Učina | Simple Acts of Kindness
|Leo and Frances Kramar at my parents' wedding|
The Kramars owed my father nothing. Yet, they selflessly gave of their time and resources to help first him (as a bachelor) and then his new family (once he married) settle in America. Uček was kind. Yet, he was often busy helping my father. But, Učina was kind and welcoming. She enjoyed our presence.
The couple owned a neat brick double in an old Slavic neighborhood of Cleveland. To a child, it was an enormous place with endless nooks and crannies to explore. A tiny grove of plum trees grew in one corner of their manicured yard. Another corner contained Uček’s small junk yard of broken-down cars. He even had a dilapidated Model T Ford safely tucked in his garage. The front door of their home opened to a small parlor. Učina kept a box of games for us children there. We'd play “Pick-up Sticks” or “Old Maid” on the parlor floor while snacking on Mr. Salty pretzels. The room behind the parlor held an enormous dining table. At that table, Učina served our family formal Sunday after-church dinners. Her first course was always polievka (soup, a chicken broth with thin noodles).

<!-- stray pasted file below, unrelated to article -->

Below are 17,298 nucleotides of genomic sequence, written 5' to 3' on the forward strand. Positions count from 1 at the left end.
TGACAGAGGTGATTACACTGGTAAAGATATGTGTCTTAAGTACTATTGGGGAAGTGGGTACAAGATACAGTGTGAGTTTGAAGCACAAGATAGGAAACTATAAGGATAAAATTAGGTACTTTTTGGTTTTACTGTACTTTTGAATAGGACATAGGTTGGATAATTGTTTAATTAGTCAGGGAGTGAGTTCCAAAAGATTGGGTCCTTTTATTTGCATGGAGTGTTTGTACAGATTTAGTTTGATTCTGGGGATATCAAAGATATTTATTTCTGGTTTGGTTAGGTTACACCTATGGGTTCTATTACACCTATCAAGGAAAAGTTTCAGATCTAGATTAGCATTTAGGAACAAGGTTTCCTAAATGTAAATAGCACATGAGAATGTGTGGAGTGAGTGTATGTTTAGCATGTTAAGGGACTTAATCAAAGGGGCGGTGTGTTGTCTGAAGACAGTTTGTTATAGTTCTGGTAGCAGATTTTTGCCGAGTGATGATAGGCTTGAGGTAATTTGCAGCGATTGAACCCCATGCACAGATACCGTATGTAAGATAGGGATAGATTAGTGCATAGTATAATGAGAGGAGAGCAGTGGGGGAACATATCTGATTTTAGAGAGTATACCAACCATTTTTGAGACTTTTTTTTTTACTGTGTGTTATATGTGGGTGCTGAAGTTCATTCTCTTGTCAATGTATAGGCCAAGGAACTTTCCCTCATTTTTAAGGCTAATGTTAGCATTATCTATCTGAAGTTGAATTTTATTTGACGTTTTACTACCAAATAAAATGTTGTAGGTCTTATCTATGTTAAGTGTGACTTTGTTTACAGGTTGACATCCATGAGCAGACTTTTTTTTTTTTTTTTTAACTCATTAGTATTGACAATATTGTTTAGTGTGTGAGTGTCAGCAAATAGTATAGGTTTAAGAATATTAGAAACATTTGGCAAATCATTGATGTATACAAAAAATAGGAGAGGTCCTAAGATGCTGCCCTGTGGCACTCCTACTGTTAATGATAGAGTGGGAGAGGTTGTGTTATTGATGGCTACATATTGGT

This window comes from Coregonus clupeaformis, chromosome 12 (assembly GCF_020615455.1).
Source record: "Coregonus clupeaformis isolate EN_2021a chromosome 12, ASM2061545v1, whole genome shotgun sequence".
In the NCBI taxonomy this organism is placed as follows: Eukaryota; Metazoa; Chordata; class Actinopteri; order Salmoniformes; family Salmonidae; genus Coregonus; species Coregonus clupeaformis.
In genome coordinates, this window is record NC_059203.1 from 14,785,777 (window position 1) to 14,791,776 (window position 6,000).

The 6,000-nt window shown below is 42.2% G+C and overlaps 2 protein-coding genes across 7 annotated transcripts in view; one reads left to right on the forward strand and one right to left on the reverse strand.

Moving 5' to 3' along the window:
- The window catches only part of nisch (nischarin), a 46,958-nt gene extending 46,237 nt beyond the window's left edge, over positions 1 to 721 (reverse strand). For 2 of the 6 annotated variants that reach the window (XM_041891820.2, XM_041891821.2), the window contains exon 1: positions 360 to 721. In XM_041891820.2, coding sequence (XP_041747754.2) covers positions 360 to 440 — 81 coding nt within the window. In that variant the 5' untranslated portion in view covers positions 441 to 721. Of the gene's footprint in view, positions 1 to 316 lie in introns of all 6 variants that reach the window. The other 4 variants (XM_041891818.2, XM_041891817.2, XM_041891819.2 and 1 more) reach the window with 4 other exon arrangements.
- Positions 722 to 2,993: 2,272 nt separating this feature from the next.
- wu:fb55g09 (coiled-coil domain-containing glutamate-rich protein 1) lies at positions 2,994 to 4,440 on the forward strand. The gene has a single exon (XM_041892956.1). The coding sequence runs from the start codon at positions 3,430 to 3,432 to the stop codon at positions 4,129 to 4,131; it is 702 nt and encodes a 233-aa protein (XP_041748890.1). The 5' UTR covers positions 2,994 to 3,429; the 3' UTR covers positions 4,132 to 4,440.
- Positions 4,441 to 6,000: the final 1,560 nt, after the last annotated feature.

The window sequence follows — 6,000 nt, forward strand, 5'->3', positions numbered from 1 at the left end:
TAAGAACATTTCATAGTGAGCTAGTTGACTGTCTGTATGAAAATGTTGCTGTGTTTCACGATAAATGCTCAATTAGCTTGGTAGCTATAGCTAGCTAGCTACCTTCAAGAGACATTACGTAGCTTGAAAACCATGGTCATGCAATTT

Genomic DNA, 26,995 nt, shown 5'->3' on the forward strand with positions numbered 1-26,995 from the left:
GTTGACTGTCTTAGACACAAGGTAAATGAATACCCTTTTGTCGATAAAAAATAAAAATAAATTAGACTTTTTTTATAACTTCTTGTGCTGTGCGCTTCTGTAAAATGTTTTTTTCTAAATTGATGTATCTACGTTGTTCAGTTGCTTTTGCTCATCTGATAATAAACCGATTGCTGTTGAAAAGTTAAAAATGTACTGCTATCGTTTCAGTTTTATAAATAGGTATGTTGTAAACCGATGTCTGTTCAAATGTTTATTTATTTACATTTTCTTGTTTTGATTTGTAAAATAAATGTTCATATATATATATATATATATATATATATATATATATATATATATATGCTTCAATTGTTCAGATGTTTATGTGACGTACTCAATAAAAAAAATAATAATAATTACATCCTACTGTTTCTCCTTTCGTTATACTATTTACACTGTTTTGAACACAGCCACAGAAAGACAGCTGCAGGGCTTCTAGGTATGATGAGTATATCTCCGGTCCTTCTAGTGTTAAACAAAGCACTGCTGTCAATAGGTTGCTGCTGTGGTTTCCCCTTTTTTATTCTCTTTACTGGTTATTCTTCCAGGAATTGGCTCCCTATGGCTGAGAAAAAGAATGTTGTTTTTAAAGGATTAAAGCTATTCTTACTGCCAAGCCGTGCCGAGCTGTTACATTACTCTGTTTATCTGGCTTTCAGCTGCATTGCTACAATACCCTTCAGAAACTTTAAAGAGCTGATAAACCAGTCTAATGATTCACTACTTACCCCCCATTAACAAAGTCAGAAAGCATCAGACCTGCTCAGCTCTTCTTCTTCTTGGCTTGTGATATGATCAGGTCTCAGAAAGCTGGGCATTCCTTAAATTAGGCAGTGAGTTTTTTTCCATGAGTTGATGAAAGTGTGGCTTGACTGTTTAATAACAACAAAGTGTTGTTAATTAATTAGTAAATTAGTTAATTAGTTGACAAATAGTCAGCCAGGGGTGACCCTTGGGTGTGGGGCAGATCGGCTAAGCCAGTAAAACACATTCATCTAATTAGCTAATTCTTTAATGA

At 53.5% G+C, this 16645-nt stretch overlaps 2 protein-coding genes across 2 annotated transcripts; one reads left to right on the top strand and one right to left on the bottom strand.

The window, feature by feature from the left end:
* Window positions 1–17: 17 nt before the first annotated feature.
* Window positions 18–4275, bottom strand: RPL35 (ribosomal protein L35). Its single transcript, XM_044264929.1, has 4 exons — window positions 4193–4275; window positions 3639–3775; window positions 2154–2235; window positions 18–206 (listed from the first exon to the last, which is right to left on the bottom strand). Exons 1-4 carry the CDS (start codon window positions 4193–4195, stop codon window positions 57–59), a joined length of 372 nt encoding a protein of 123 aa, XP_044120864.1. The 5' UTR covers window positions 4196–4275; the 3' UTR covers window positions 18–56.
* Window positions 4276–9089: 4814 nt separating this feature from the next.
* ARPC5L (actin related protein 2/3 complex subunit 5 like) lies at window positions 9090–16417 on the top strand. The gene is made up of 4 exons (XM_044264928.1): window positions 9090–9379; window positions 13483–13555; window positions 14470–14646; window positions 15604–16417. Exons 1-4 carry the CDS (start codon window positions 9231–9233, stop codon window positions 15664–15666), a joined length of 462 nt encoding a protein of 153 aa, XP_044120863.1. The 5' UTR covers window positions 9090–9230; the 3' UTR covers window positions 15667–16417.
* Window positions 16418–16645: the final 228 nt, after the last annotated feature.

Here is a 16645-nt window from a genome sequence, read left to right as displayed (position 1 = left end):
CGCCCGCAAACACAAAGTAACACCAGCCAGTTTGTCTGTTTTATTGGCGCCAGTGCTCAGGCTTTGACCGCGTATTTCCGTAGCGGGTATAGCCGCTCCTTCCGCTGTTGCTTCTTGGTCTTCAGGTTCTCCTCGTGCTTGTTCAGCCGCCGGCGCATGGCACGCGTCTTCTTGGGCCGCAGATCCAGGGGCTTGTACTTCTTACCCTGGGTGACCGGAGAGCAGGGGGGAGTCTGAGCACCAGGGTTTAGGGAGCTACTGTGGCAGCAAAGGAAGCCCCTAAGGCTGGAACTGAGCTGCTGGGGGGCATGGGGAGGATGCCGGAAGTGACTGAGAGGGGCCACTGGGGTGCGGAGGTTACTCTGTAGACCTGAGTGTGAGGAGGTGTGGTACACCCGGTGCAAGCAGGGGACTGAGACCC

It was the 1960's. In contrast to the new mod fashions, Učina appeared as a relic from the turn of the century. Her dresses were plain and cotton, well-worn to a comfortable softness. Her shoes were the sturdy, black-leather nanny type, with a slight heal.
Učina's silver hair was wrapped in a proper bun at the back of her head. One morning after sleeping at our house, she brushed it out in front of the bathroom mirror. She let me watch. Once unwound, her thin tresses fell down the length of her back like an ancient Rapunzel. Apart from fairy tales, I had never seen hair that long. After brushing it, she carefully braided, wound, and secured it in place with wavy bobby pins. Učina shared her private morning ritual with me.
|Me and Ucina on our way to the shopping center|
My name is Marguerite. But, everyone has always called me Peggi. Everyone, that is, except Učina. She had a special name for me. She called me Margie.
Though I don’t believe she ever spoke the words,
I knew Učina loved me.
|Family picture with Ucina and Ucek|
Take it further …
- What simple thing can you do today to make a child (or adult) feel special? Often, it takes just a few words or a small act of kindness.
- Interested in helping an immigrant? In the Cleveland area, contact Building Hope in the City.
- Read Wes Stafford’s Just a Minute.
- Consider making a child living in poverty feel special by sponsoring them through Compassion International or World Vision.